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PHILIPPINES: Don Bosco Direct Partnership with EMotors Provides New Electric Tricycles to Increase Access to Transportation

(MissionNewswire) More than one year after Typhoon Haiyan (also known as Typhoon Yolanda) devastated portions of Southeast Asia, particularly the Philippines, Salesian missionaries continue to work in the region to assist those who lost their homes and their livelihoods. While missionaries have successfully completed many community rehabilitation and rebuilding projects that have allowed survivors to return to their normal lives, there is still much work to be done.

Recently, EMotors Inc. delivered a fleet of zero-emission ZüM electric tricycles (e-trikes) to members of a Don Bosco multipurpose cooperative whose members consist of farmers and fishermen from Barangay Candahug in Palo, Leyte in the northeastern region of the Philippines. The e-trikes were made possible through donors and an EMotors partnership with Don Bosco Direct (Disaster Intervention and Emergency Response Coordination Team). EMotors is a 100 percent Filipino-owned manufacturer and assembler of ZüM e-trikes.

“Since the devastating typhoon struck in November 2013, ongoing restoration and rebuilding continues but the equally important component of livelihood restoration is yet to be fully met,” said Elizabeth Lee, president of EMotors, in a recent press release on the inquirer.net motoring website, Motion Cars, about the Don Bosco partnership. “The ZüM e-trikes as a means of livelihood sends a strong message of encouragement and hope to earnest Filipinos who are now struggling to find their place given the devastating circumstances the catastrophic storm left behind.”

The typhoon destroyed homes, businesses and methods of transportation. The new vehicles will allow many to get back to work while providing much needed transportation in the area. The new e-trike owners were provided a training on the vehicle’s usage and maintenance. The use of e-trikes instead of the gas-powered vehicles typically used across the Philippines will also help address the global issue of climate change by lessening the Philippine’s carbon footprint.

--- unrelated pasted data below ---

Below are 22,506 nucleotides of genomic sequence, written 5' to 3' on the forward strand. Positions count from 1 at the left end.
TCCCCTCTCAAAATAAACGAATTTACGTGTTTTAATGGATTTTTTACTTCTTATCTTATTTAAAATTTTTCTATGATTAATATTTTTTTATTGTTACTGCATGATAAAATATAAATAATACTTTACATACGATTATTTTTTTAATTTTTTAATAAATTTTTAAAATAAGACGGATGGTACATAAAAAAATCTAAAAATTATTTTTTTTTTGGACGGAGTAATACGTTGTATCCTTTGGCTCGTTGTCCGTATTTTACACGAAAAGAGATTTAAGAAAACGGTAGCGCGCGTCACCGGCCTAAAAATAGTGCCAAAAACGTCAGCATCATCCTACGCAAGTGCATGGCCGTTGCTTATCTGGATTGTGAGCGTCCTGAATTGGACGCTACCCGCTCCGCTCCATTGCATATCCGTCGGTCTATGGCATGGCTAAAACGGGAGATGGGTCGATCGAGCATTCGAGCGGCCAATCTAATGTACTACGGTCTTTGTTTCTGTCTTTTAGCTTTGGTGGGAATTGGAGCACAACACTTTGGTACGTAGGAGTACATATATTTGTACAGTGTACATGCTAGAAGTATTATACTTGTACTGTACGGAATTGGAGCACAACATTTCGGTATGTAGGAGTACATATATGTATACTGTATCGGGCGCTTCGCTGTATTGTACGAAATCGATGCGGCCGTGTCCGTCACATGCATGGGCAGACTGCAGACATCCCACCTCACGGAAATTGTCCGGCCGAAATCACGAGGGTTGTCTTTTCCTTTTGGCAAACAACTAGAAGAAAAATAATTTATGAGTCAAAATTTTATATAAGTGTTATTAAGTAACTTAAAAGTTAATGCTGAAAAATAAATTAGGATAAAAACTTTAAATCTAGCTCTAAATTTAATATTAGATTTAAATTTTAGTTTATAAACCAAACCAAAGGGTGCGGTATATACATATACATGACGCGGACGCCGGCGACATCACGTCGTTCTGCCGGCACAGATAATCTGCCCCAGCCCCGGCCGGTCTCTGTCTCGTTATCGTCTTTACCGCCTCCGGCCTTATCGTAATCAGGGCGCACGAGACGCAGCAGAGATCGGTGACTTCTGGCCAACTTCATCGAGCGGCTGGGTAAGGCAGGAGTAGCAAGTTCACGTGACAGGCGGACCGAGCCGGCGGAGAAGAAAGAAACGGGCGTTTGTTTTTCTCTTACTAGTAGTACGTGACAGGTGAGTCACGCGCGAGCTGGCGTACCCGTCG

“We are privileged to be part of the community’s future as we mark another milestone in our goal to serve the needs of Filipinos for an affordable, low maintenance, innovative and easy to use vehicle, one that helps increase one’s income while at the same time, help clean our air,” said Lee, in the same press release.

In addition to the new e-trikes, Salesian missionaries are working on employment initiatives primarily in the farming, livestock management and manufacturing sectors designed to jump-start the local economy. By integrating research, technological advancement and vocational training in these areas, Salesian programs aim to create sustainable, long-term entrepreneurship and employment opportunities which, in turn, will provide typhoon victims and vulnerable youth financial security and hope for a better future.

“There is still much to be done,” said Vic Gocela, deputy coordinator for Don Bosco Direct, in the Motion Cars press release. “The arrival of the e-trikes may seem like a small step for the recipient drivers and operators, but it symbolizes one big step for the whole community. It gives inspiration and a ray of hope for many of our fellow Filipinos there.”

The super typhoon which struck on Nov. 8, 2013 was one of the strongest tropical cyclones ever recorded and the deadliest typhoon on record in the Philippines killing more than 6,200 people in that country alone. According to the United Nations, the super typhoon affected more than 13 million people overall. An estimated one million homes were destroyed and 4 million people were left homeless with close to 2.5 million of those displaced needing food assistance. More than 5 million of those affected were children, leaving 1.5 million children at risk of acute malnutrition, according to the UN World Food Program.



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